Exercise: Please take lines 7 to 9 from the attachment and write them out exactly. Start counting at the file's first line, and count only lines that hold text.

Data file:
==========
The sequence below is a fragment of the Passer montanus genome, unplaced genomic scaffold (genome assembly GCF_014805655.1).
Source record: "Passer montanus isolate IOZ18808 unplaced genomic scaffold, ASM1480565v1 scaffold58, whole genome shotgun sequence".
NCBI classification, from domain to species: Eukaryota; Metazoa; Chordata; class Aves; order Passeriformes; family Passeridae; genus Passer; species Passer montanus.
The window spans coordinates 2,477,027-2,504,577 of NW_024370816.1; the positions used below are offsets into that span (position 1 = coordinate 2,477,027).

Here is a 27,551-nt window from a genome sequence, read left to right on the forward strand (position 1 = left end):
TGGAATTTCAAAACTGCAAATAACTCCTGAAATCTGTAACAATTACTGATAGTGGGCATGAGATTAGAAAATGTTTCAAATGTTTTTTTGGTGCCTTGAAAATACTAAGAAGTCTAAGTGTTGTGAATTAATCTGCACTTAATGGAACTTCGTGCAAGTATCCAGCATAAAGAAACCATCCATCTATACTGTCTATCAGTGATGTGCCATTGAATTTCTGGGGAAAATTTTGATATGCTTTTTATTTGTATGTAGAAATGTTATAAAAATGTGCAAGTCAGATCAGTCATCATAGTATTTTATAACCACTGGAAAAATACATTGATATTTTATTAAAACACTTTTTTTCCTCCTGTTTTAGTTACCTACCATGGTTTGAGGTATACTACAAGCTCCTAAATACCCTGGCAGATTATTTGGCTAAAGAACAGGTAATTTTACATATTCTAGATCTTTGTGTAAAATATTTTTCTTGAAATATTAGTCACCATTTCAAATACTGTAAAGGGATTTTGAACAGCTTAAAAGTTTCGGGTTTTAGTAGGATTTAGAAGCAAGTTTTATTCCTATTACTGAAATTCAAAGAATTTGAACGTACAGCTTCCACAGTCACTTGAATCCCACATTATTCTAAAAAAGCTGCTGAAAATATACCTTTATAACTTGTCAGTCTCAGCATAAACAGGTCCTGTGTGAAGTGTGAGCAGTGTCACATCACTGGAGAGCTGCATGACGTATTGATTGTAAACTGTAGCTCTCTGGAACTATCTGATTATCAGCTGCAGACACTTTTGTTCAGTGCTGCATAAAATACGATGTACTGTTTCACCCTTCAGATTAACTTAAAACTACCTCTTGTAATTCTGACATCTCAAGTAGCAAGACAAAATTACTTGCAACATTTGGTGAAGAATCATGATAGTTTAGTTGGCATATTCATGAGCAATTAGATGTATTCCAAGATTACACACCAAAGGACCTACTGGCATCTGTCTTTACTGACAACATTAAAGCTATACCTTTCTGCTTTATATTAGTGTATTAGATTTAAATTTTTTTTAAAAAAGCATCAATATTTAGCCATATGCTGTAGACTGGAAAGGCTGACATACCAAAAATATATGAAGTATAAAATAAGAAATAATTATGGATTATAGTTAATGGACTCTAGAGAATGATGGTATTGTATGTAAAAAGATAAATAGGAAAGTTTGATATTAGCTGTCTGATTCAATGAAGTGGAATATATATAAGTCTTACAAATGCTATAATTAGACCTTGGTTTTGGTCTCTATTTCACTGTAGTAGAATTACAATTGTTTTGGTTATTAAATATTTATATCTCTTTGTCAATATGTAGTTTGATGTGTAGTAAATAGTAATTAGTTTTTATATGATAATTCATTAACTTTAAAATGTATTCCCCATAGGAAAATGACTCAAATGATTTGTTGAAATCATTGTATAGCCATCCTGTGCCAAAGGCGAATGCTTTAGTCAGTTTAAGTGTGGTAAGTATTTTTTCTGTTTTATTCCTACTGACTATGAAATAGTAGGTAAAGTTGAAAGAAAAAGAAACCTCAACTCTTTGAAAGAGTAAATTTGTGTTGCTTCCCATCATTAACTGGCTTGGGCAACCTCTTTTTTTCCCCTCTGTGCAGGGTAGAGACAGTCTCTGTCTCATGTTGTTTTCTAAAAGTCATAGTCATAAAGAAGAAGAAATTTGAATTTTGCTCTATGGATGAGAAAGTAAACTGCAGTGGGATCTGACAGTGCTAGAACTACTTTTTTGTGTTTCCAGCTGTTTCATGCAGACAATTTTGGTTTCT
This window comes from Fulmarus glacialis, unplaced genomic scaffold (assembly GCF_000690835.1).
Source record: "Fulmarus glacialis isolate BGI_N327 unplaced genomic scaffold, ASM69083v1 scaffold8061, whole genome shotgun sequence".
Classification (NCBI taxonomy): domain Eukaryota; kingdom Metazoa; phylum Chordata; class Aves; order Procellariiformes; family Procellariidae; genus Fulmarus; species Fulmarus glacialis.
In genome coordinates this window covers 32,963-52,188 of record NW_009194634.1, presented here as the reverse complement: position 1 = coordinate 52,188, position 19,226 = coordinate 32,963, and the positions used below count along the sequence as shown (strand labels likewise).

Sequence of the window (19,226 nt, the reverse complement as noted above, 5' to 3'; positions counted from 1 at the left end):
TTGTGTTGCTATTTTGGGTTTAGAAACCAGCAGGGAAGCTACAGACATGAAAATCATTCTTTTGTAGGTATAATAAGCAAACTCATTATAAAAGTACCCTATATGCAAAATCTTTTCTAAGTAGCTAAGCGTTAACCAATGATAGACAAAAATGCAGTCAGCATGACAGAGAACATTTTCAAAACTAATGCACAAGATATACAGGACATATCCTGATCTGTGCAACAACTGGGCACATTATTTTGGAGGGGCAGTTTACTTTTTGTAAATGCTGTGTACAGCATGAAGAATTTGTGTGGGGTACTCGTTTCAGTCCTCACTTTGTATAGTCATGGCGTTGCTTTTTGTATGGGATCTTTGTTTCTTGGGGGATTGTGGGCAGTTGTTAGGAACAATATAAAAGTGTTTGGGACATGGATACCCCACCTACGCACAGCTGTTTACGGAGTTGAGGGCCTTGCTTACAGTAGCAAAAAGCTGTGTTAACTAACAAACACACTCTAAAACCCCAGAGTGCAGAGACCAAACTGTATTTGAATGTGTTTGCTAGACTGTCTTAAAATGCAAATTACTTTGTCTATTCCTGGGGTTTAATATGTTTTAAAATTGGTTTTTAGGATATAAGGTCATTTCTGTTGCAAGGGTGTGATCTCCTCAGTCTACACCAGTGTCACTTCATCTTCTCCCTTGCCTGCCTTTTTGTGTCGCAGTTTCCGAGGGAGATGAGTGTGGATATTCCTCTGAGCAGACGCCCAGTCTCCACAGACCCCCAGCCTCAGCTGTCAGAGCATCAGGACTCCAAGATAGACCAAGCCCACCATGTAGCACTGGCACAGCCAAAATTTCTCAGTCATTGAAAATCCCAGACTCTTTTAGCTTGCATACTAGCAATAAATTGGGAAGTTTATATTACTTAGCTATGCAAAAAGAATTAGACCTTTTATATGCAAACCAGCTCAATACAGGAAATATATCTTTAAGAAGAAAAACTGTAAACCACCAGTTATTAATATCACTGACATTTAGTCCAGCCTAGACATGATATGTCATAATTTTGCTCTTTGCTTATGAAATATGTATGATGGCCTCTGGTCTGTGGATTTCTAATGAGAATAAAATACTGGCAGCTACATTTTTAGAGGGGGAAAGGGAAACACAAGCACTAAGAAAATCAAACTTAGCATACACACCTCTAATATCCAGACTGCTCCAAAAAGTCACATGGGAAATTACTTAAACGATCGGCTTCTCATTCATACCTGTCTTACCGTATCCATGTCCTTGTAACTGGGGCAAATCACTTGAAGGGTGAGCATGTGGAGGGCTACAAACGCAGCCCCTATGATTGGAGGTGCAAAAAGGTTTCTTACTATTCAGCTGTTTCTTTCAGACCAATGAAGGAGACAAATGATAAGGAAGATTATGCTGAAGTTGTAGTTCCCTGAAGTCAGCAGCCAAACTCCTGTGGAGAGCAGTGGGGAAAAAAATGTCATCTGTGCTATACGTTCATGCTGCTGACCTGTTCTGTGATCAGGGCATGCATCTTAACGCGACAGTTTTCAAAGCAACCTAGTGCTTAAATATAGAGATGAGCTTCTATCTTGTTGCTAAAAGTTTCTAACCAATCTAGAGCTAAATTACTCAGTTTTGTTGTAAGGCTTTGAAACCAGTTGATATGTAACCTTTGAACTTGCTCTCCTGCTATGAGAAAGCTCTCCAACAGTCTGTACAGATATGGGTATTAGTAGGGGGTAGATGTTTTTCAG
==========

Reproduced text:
This window comes from Fulmarus glacialis, unplaced genomic scaffold (assembly GCF_000690835.1).
Source record: "Fulmarus glacialis isolate BGI_N327 unplaced genomic scaffold, ASM69083v1 scaffold8061, whole genome shotgun sequence".
Classification (NCBI taxonomy): domain Eukaryota; kingdom Metazoa; phylum Chordata; class Aves; order Procellariiformes; family Procellariidae; genus Fulmarus; species Fulmarus glacialis.